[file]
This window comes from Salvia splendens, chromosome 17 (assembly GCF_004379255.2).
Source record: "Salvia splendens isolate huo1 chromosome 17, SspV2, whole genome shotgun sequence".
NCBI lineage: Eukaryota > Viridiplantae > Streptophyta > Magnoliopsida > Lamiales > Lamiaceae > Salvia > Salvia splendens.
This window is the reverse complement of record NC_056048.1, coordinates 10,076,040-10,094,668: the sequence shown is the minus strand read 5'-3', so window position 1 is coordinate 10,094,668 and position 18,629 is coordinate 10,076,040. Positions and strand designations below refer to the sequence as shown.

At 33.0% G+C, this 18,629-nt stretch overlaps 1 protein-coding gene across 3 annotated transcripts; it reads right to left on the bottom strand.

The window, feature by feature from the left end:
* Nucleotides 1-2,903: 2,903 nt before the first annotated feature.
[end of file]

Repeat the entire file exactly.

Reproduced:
This window comes from Salvia splendens, chromosome 17 (assembly GCF_004379255.2).
Source record: "Salvia splendens isolate huo1 chromosome 17, SspV2, whole genome shotgun sequence".
NCBI lineage: Eukaryota > Viridiplantae > Streptophyta > Magnoliopsida > Lamiales > Lamiaceae > Salvia > Salvia splendens.
This window is the reverse complement of record NC_056048.1, coordinates 10,076,040-10,094,668: the sequence shown is the minus strand read 5'-3', so window position 1 is coordinate 10,094,668 and position 18,629 is coordinate 10,076,040. Positions and strand designations below refer to the sequence as shown.

At 33.0% G+C, this 18,629-nt stretch overlaps 1 protein-coding gene across 3 annotated transcripts; it reads right to left on the bottom strand.

The window, feature by feature from the left end:
* Nucleotides 1-2,903: 2,903 nt before the first annotated feature.